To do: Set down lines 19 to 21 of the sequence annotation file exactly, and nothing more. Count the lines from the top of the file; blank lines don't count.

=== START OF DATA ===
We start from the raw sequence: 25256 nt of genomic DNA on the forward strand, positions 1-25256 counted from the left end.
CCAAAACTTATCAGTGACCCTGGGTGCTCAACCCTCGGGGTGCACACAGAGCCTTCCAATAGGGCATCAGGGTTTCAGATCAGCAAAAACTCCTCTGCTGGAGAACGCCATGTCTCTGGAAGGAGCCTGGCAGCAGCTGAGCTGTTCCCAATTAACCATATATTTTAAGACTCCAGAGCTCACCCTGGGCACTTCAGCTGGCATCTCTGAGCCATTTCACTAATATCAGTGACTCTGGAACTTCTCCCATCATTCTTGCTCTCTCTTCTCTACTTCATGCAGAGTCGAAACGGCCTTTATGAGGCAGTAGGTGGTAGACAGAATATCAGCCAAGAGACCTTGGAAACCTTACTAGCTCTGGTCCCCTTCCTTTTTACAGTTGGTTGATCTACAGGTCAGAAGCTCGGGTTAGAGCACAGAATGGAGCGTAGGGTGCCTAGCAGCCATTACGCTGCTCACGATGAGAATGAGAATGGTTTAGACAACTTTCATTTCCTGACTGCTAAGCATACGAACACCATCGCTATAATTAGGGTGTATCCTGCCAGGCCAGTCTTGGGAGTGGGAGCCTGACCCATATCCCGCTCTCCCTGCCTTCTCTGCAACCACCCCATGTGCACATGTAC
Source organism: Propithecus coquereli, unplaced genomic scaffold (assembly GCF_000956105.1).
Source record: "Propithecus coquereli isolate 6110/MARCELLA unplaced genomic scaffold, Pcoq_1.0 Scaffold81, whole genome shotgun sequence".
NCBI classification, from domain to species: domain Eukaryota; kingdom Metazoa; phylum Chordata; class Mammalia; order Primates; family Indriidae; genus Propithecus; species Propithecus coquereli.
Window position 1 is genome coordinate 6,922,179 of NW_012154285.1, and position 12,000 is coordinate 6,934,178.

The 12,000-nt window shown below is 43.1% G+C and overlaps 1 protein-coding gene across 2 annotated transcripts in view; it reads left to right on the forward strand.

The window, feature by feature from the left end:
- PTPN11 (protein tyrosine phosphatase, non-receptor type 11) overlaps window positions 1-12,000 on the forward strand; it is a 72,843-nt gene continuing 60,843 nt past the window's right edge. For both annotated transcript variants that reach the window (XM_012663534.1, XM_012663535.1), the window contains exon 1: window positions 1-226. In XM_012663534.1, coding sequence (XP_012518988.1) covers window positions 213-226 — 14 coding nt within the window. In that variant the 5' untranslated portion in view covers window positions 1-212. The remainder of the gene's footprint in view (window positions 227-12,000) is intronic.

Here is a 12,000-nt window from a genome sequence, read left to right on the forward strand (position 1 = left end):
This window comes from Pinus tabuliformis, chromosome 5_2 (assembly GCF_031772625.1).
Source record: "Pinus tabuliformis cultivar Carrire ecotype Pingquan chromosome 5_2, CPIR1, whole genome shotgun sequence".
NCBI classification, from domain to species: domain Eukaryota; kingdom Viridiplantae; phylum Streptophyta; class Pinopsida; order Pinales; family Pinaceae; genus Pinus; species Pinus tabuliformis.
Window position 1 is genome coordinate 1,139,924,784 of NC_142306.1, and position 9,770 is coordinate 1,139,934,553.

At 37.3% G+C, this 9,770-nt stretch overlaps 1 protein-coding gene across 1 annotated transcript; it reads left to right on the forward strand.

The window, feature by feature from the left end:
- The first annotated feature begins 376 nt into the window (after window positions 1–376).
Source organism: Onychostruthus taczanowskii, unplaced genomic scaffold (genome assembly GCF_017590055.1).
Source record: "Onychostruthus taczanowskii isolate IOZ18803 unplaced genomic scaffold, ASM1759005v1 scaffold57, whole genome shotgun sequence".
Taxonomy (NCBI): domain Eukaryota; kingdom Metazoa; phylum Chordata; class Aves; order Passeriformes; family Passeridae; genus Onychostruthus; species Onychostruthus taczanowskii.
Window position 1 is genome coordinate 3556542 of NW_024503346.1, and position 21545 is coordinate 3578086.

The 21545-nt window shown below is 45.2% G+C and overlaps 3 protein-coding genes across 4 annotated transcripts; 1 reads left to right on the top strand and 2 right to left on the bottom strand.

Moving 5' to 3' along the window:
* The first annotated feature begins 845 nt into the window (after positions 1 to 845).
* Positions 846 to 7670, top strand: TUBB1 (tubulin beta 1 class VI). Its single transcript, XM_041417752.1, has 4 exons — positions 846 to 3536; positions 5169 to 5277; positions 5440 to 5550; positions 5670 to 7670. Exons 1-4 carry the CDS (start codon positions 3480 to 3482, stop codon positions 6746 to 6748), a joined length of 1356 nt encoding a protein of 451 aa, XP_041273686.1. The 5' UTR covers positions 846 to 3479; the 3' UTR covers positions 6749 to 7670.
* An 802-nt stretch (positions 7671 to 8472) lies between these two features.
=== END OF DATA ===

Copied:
Source record: "Onychostruthus taczanowskii isolate IOZ18803 unplaced genomic scaffold, ASM1759005v1 scaffold57, whole genome shotgun sequence".
Taxonomy (NCBI): domain Eukaryota; kingdom Metazoa; phylum Chordata; class Aves; order Passeriformes; family Passeridae; genus Onychostruthus; species Onychostruthus taczanowskii.
Window position 1 is genome coordinate 3556542 of NW_024503346.1, and position 21545 is coordinate 3578086.